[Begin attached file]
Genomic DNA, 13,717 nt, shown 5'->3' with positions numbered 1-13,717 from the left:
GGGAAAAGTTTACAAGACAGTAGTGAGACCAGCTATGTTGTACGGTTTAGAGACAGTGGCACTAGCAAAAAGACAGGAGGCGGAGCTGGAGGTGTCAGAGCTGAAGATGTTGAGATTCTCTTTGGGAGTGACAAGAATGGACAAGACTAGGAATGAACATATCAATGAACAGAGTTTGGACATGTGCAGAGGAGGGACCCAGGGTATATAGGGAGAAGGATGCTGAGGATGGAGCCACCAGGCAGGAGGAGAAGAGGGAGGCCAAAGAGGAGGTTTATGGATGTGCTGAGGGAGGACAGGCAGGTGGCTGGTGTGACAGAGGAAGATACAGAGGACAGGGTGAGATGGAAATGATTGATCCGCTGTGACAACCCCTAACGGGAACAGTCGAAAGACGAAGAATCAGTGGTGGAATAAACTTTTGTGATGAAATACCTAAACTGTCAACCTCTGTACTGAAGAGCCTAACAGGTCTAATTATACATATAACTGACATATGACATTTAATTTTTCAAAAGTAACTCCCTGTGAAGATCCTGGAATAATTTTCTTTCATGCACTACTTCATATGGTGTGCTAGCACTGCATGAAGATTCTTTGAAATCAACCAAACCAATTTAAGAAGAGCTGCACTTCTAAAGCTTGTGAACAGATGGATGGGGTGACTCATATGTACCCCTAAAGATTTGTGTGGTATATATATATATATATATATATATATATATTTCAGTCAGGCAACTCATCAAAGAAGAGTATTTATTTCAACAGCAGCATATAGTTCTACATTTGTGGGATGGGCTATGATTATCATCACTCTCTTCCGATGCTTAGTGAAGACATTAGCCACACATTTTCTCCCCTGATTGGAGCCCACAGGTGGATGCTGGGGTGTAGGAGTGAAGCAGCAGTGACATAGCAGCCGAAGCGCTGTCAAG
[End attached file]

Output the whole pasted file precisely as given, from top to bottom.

Genomic DNA, 13,717 nt, shown 5'->3' with positions numbered 1-13,717 from the left:
GGGAAAAGTTTACAAGACAGTAGTGAGACCAGCTATGTTGTACGGTTTAGAGACAGTGGCACTAGCAAAAAGACAGGAGGCGGAGCTGGAGGTGTCAGAGCTGAAGATGTTGAGATTCTCTTTGGGAGTGACAAGAATGGACAAGACTAGGAATGAACATATCAATGAACAGAGTTTGGACATGTGCAGAGGAGGGACCCAGGGTATATAGGGAGAAGGATGCTGAGGATGGAGCCACCAGGCAGGAGGAGAAGAGGGAGGCCAAAGAGGAGGTTTATGGATGTGCTGAGGGAGGACAGGCAGGTGGCTGGTGTGACAGAGGAAGATACAGAGGACAGGGTGAGATGGAAATGATTGATCCGCTGTGACAACCCCTAACGGGAACAGTCGAAAGACGAAGAATCAGTGGTGGAATAAACTTTTGTGATGAAATACCTAAACTGTCAACCTCTGTACTGAAGAGCCTAACAGGTCTAATTATACATATAACTGACATATGACATTTAATTTTTCAAAAGTAACTCCCTGTGAAGATCCTGGAATAATTTTCTTTCATGCACTACTTCATATGGTGTGCTAGCACTGCATGAAGATTCTTTGAAATCAACCAAACCAATTTAAGAAGAGCTGCACTTCTAAAGCTTGTGAACAGATGGATGGGGTGACTCATATGTACCCCTAAAGATTTGTGTGGTATATATATATATATATATATATATATATATTTCAGTCAGGCAACTCATCAAAGAAGAGTATTTATTTCAACAGCAGCATATAGTTCTACATTTGTGGGATGGGCTATGATTATCATCACTCTCTTCCGATGCTTAGTGAAGACATTAGCCACACATTTTCTCCCCTGATTGGAGCCCACAGGTGGATGCTGGGGTGTAGGAGTGAAGCAGCAGTGACATAGCAGCCGAAGCGCTGTCAAG